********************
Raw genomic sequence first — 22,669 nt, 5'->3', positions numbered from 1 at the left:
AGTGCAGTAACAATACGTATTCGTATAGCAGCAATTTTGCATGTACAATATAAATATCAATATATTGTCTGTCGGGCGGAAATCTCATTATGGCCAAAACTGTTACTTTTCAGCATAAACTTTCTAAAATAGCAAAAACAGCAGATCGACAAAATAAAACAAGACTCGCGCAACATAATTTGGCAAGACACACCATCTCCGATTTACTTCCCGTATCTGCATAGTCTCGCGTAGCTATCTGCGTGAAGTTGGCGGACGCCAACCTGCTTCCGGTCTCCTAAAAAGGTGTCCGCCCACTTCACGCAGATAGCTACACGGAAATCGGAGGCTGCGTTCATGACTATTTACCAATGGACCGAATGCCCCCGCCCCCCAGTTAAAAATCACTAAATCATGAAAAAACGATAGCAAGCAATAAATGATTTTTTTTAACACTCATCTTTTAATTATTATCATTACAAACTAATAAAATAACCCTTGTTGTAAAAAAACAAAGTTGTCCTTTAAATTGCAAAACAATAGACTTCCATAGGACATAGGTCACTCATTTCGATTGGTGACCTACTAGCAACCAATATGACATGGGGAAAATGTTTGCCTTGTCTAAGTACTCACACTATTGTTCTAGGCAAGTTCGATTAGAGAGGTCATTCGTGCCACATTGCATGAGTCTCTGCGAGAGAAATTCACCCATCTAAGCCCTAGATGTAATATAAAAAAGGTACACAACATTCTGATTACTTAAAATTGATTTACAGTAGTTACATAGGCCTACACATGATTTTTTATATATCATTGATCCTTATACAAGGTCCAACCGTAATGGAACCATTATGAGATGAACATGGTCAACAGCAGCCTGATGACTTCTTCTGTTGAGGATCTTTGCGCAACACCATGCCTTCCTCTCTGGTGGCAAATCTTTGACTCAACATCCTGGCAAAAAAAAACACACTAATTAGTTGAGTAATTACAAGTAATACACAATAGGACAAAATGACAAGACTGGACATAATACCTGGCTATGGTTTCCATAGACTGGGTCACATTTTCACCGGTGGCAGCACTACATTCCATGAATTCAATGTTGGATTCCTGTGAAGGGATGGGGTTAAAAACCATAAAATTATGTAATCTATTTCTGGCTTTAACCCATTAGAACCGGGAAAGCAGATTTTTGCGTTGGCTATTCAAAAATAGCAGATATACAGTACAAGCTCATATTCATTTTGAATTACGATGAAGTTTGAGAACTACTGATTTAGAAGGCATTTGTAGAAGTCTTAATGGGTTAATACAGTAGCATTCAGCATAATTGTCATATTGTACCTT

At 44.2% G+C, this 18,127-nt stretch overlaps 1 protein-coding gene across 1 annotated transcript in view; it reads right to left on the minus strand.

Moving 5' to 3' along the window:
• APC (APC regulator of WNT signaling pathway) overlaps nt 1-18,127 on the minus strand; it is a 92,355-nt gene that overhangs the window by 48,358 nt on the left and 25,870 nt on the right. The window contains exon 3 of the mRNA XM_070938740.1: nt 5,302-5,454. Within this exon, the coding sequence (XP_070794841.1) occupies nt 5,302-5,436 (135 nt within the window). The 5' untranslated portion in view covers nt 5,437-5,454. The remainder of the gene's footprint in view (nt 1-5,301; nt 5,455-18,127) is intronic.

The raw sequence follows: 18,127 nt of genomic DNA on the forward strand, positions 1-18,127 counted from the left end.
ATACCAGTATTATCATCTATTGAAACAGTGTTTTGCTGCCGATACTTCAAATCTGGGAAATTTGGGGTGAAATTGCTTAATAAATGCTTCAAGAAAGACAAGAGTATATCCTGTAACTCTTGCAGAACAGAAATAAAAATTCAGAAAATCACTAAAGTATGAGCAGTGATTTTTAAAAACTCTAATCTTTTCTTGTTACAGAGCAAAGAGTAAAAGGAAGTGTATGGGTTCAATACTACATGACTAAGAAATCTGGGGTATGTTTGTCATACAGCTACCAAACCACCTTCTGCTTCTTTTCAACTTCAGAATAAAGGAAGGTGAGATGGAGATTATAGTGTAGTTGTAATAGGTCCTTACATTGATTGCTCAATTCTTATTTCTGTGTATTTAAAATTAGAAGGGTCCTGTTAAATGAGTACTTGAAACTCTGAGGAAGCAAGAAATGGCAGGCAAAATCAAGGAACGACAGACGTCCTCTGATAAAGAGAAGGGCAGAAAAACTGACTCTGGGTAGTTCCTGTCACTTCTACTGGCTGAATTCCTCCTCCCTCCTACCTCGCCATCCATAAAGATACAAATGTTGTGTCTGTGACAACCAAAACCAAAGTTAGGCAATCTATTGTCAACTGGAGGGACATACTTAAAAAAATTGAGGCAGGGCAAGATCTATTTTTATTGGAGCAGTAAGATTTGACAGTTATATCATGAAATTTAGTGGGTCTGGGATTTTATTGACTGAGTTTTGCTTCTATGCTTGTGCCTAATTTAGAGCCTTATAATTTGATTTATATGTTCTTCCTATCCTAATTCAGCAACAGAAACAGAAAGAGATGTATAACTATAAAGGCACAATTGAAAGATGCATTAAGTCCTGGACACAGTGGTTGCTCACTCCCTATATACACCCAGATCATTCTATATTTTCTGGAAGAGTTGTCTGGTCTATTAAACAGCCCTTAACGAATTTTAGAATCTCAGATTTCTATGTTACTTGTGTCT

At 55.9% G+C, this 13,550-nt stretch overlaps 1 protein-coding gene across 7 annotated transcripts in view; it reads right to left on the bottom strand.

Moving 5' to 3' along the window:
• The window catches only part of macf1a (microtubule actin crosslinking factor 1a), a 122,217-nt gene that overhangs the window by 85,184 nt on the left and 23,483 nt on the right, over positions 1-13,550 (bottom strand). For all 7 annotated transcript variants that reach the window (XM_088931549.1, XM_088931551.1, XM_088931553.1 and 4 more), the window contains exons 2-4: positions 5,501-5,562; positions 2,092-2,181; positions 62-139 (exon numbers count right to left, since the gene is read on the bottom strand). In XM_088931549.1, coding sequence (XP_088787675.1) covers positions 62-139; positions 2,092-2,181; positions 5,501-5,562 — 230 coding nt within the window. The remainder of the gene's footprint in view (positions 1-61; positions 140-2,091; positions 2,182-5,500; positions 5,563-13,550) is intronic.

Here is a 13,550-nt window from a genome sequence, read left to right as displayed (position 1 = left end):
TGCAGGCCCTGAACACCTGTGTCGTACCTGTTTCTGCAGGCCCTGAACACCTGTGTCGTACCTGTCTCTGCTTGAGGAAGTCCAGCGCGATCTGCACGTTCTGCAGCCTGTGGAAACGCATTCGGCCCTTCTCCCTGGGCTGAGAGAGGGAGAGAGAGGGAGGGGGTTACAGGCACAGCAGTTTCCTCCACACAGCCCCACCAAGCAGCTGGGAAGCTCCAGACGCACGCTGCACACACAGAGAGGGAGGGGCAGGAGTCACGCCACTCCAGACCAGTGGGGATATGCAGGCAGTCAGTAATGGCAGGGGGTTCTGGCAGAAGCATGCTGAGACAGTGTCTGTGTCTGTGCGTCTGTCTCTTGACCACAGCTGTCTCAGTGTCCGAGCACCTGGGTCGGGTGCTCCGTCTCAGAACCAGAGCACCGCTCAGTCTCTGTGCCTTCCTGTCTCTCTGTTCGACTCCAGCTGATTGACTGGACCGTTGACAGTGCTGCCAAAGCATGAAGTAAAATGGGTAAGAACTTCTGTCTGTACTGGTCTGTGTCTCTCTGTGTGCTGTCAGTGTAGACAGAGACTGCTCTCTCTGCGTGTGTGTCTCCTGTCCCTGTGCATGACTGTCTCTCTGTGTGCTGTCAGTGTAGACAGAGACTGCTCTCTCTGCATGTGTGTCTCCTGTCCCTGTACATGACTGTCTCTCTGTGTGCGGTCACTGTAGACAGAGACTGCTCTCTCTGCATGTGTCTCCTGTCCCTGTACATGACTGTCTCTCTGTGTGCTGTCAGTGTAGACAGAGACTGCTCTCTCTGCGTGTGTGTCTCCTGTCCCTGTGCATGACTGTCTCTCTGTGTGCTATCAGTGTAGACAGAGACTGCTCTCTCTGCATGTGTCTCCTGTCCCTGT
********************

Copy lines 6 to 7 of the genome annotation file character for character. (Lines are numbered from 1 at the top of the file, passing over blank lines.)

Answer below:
The raw sequence follows: 18,127 nt of genomic DNA on the forward strand, positions 1-18,127 counted from the left end.
ATACCAGTATTATCATCTATTGAAACAGTGTTTTGCTGCCGATACTTCAAATCTGGGAAATTTGGGGTGAAATTGCTTAATAAATGCTTCAAGAAAGACAAGAGTATATCCTGTAACTCTTGCAGAACAGAAATAAAAATTCAGAAAATCACTAAAGTATGAGCAGTGATTTTTAAAAACTCTAATCTTTTCTTGTTACAGAGCAAAGAGTAAAAGGAAGTGTATGGGTTCAATACTACATGACTAAGAAATCTGGGGTATGTTTGTCATACAGCTACCAAACCACCTTCTGCTTCTTTTCAACTTCAGAATAAAGGAAGGTGAGATGGAGATTATAGTGTAGTTGTAATAGGTCCTTACATTGATTGCTCAATTCTTATTTCTGTGTATTTAAAATTAGAAGGGTCCTGTTAAATGAGTACTTGAAACTCTGAGGAAGCAAGAAATGGCAGGCAAAATCAAGGAACGACAGACGTCCTCTGATAAAGAGAAGGGCAGAAAAACTGACTCTGGGTAGTTCCTGTCACTTCTACTGGCTGAATTCCTCCTCCCTCCTACCTCGCCATCCATAAAGATACAAATGTTGTGTCTGTGACAACCAAAACCAAAGTTAGGCAATCTATTGTCAACTGGAGGGACATACTTAAAAAAATTGAGGCAGGGCAAGATCTATTTTTATTGGAGCAGTAAGATTTGACAGTTATATCATGAAATTTAGTGGGTCTGGGATTTTATTGACTGAGTTTTGCTTCTATGCTTGTGCCTAATTTAGAGCCTTATAATTTGATTTATATGTTCTTCCTATCCTAATTCAGCAACAGAAACAGAAAGAGATGTATAACTATAAAGGCACAATTGAAAGATGCATTAAGTCCTGGACACAGTGGTTGCTCACTCCCTATATACACCCAGATCATTCTATATTTTCTGGAAGAGTTGTCTGGTCTATTAAACAGCCCTTAACGAATTTTAGAATCTCAGATTTCTATGTTACTTGTGTCT